But he soon noticed “a couple of red flags” such as registration numbers not adding up and the so-called breeder demanding he pay in full before he could even meet the puppy.

When he did a reverse image search, he found the exact same picture on Google, indicating the puppy didn’t exist.

“Luckily I worked that out before sending any money over. Many others aren’t so lucky,” he said.

Realising this was something consumers wanted, Mr Figliano teamed up with two of his mates, Joseph Commisso and Jeremy Lay, to start their own business.

They were a match made in heaven as “Joseph had the tech background, I had a business background and Jeremy had a pet background (because) his first cousin was a vet”, he added.

Although they started PETspot before Covid-19, it’s taken off in the last 18 months.

There are 200 authenticated breeders on the website and to date, $3 million dollars worth of dogs and puppies have gone through the platform and found a home.

The average price for a dog purchase is $4000, meaning they’ve had more than 700 transactions.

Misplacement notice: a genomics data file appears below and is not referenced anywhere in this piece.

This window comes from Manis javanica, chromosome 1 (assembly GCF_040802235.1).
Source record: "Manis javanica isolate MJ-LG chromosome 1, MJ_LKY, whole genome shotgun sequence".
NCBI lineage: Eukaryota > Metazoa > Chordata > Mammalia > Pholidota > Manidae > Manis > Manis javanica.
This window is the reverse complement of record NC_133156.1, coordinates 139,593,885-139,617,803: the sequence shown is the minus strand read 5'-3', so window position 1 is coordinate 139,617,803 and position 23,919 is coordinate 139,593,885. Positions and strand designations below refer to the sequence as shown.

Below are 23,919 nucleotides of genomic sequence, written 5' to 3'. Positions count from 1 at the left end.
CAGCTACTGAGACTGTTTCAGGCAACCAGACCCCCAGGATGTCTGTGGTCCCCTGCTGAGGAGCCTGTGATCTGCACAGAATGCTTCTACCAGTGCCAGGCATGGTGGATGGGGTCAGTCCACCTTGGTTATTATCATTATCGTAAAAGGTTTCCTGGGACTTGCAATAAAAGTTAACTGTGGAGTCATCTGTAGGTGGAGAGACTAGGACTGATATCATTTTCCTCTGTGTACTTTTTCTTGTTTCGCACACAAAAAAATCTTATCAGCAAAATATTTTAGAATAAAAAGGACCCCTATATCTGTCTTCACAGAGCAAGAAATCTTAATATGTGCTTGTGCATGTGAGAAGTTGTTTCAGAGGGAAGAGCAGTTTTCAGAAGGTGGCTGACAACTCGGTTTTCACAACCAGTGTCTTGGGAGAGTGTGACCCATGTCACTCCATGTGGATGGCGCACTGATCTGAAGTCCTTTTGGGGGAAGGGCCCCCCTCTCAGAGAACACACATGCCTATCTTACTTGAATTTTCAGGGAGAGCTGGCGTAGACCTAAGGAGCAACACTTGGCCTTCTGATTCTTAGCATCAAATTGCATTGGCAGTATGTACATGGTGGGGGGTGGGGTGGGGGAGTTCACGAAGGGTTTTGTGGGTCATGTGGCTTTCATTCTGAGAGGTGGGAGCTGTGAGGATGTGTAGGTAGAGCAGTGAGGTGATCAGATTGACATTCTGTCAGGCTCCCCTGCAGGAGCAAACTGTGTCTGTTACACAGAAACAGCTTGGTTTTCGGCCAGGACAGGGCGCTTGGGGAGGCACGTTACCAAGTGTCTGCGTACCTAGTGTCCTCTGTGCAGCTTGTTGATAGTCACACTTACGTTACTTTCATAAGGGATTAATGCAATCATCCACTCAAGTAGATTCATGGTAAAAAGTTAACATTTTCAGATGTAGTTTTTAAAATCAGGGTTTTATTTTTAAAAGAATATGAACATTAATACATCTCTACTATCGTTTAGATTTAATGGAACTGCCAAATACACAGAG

PETspot is economically viable because they charge a three to five per cent fee if you choose to buy the dog through PETspot Pay, which is where the company guarantees your money.

If you don’t want to pay an extra five per cent, you can still use the platform for free.

The money is “going through a middleman — PETspot — that provides you protection if things go wrong,” Mr Figliano said.

“The reason we’re so confident about wearing that cost, is because to list on the site, you must pass our verification process.”

They’ve created a strenuous code of ethics to fact-check dog breeders, which includes providing proof of registration with regulatory bodies, showing health tests of the litter of puppies, then a manual review that involves doing a virtual inspection of the property and also an identity check.

“We’ve created Australia’s first payment system that is built specifically for pets,” Mr Figliano added.

“The industry is cash-based, there’s no payment system that covers you for pet scams” — until now.